PHP

Last Updated October 2014

PHP is a "general-purpose scripting language that is especially suited to web development." Pagoda Box was initially built specifically for PHP and makes creating and using PHP services incredibly simple. This doc walks through how PHP works on Pagoda Box and how you can use it. After reading it, you should be familiar with:

  • Creating & Configuring PHP Webs & Workers
  • The differences between PHP Webs & Workers
  • Basking in the awesomeness of PHP on a scalable cloud infrastructure

PHP Webs

PHP web services house publicly accessible web applications powered by Apache and a PHP. All web services are accessed through the http protocol. For more information on web services in general, check out the Web Services doc.

Architecture

PHP web services consist of one or more instances, each running an Apache web server and PHP process.

The particular flavor of Apache used on Pagoda Box has been optimized for performance. It uses the mod_php module for PHP interpretation and supports normal usage of .htaccess files, .htpasswd files, custom error pages, etc.

Creating a PHP Web Service

To create a PHP web service, simply include a web service in your Boxfile with the type specified as "php". On your next deploy, your PHP service will be created.

PHP Web Services in the Boxfile YAML

  web1:
    type: php
/Boxfile

Configuring PHP & Apache

On Pagoda Box, the configuration that typically happens in your httpd.conf and php.ini is handled in your Boxfile. There are many options available for both PHP and Apache. The following docs cover them in detail:

PHP Settings in the Boxfile
PHP Extensions
Apache Settings in the Boxfile

Using Multiple PHP Web Services

In many cases, having multiple PHP web services in a single app comes in handy. Some good uses cases are given in the Web Services doc. When using multiple PHP webs, your document root acts as the key differentiator between services. This is set using the httpd_document_root setting in your Boxfile. This is what specifies the public root or which directory a web service should run out of. If two PHP web services use the same document root, they will run the same code.

Multiple PHP Web Services in the Boxfile YAML

  web1:
    name: front-end
    type: php
    httpd_document_root: public
   
  web2:
    name: api
    type: php
    httpd_document_root: api
/Boxfile

PHP Workers

PHP workers house only a PHP process. Workers are meant to be used for heavy or long running background tasks, not web traffic. They cannot be accessed via http. For more information on workers, check out the Workers doc.

Architecture

PHP workers consist of one or more instances, each running a PHP process. Generally, workers should consist of a looping PHP script that continually checks some type of job queue. When it finds a job in the queue, it pulls the job, performs a given task, the continues to check the queue. The queue can come in many different forms and it's up to you to implement it. There is an example of a PHP Worker in the Workers doc.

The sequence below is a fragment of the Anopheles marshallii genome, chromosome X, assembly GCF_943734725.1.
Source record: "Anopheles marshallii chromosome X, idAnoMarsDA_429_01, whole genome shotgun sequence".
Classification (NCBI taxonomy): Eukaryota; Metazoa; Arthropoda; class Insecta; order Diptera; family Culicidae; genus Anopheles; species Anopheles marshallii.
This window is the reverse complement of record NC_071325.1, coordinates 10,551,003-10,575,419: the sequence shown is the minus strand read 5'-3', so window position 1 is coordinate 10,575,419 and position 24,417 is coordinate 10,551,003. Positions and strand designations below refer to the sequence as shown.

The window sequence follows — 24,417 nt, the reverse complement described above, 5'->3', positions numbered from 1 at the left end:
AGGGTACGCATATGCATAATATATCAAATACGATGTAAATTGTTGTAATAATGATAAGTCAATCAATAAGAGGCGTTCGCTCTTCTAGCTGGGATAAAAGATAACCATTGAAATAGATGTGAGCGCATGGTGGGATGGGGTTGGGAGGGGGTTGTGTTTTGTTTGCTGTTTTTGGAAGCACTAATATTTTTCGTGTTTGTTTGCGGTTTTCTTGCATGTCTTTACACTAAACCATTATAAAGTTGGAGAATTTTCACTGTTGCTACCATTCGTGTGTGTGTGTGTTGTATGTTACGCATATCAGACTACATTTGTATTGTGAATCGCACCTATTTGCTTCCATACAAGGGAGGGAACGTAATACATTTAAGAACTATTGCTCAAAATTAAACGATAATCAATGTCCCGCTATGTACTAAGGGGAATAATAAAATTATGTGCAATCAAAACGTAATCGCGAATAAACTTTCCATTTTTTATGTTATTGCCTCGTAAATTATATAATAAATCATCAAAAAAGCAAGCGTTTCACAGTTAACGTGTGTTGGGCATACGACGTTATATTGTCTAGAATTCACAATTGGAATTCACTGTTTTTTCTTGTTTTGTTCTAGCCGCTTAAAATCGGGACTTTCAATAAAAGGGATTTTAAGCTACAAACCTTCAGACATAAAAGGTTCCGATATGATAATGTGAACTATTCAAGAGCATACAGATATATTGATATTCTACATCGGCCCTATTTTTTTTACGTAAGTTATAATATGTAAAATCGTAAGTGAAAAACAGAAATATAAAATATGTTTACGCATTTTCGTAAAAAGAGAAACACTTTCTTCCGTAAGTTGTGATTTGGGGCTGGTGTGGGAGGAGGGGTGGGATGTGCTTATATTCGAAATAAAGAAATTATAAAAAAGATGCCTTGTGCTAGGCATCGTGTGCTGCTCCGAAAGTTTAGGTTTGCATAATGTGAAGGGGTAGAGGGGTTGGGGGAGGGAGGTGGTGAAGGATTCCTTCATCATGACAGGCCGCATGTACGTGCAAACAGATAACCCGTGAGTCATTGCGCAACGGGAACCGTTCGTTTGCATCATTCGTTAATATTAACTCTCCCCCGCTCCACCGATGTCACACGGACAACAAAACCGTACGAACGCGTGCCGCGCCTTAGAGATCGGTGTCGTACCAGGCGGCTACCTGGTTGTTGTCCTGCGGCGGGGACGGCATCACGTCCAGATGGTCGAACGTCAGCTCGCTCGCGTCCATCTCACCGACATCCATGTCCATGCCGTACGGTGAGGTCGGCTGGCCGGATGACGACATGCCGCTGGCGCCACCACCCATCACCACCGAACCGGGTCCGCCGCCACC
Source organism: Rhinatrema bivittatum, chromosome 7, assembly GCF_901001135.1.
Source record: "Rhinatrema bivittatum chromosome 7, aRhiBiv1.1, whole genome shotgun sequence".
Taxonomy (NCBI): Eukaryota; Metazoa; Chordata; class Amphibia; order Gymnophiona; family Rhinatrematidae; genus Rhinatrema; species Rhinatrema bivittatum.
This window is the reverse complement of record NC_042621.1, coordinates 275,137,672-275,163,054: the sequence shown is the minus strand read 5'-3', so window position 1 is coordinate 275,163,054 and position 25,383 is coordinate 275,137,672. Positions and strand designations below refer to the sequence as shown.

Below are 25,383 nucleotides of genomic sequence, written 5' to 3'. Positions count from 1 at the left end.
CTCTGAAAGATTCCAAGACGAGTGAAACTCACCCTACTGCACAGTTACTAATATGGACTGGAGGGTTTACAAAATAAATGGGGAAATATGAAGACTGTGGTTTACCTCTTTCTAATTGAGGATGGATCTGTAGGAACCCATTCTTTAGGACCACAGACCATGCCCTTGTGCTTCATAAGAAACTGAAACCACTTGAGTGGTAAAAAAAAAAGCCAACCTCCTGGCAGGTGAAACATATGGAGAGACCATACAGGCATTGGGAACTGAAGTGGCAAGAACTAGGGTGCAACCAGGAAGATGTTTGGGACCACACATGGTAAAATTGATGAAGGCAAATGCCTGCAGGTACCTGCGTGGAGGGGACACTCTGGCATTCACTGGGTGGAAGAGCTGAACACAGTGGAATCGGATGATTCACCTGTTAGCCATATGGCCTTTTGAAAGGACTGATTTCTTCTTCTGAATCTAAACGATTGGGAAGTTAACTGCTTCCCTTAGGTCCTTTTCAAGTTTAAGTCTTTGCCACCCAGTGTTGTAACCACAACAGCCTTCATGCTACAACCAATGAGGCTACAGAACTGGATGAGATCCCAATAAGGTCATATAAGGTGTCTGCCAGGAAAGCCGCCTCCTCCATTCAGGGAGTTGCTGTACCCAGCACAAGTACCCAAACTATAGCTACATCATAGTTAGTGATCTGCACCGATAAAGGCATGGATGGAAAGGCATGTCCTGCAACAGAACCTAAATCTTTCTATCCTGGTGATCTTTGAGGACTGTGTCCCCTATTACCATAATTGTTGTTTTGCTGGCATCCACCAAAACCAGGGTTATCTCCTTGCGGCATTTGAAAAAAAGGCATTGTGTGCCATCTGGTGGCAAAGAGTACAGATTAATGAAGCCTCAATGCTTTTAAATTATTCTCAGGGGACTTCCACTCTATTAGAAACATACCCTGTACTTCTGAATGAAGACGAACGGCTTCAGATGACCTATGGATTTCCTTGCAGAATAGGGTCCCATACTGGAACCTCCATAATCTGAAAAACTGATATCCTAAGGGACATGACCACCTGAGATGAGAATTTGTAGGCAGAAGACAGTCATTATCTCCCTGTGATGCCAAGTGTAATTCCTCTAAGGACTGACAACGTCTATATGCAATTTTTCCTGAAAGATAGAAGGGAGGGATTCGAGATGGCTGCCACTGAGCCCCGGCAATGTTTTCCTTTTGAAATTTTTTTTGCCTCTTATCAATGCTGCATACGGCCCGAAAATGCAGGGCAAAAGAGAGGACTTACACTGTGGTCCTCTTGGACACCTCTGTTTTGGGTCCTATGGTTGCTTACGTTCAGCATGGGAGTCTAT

Creating a PHP Worker Service

To create a PHP worker, simply include a worker service in your Boxfile with the type specified as "php" and your worker exec — the command that starts your worker script. On your next deploy, your worker will be created.

PHP Workers in the Boxfile YAML

  web1:
    type: php
    exec: 'php path/to/worker-script.php'
/Boxfile

Configuring PHP in Workers

The same PHP configuration options available to web services are available to workers. These are covered in the PHP Settings in the Boxfile doc

Scaling PHP Services

PHP web and worker services are extremely flexible, able to scale both horizontally and vertically.

Horizontal Scaling (adding instances) allows your PHP service to better handle concurrent requests. For PHP webs, this means they'll be able to handle more concurrent traffic. For workers, it means they'll be able to process more jobs concurrently.

Vertical Scaling (adding resources) gives each of your service's instances more power to perform their given tasks.

Check out the How & When to Scale doc for detailed information about scaling on Pagoda Box.

PHP Log Streams

By default, PHP and Apache output their logs to stdout and stderr. Anything logged to stdout or stderr is streamed through the Pagoda Logging System. In your Boxfile, you have the ability to toggle the standard PHP and Apache Error Logs.

Log Stream Settings in the Boxfile YAML

  web1:
    type: php
   
    # default settings
    php_error_log: true
    apache_access_log: false
    apache_error_log: true
/Boxfile

Note: PHP workers do not include Apache will not output any Apache logs.

PHP & Composer

Composer has quickly become the tool of choice for managing dependencies in PHP. Luckily, it's incredibly easy to use on Pagoda Box. On deploy, we run the composer install command as the default build hook to load your Composer dependencies.

For a complete understudying of how Composer works on Pagoda Box, check out the Composer doc.

If you have any questions, suggestions, or corrections, let us know.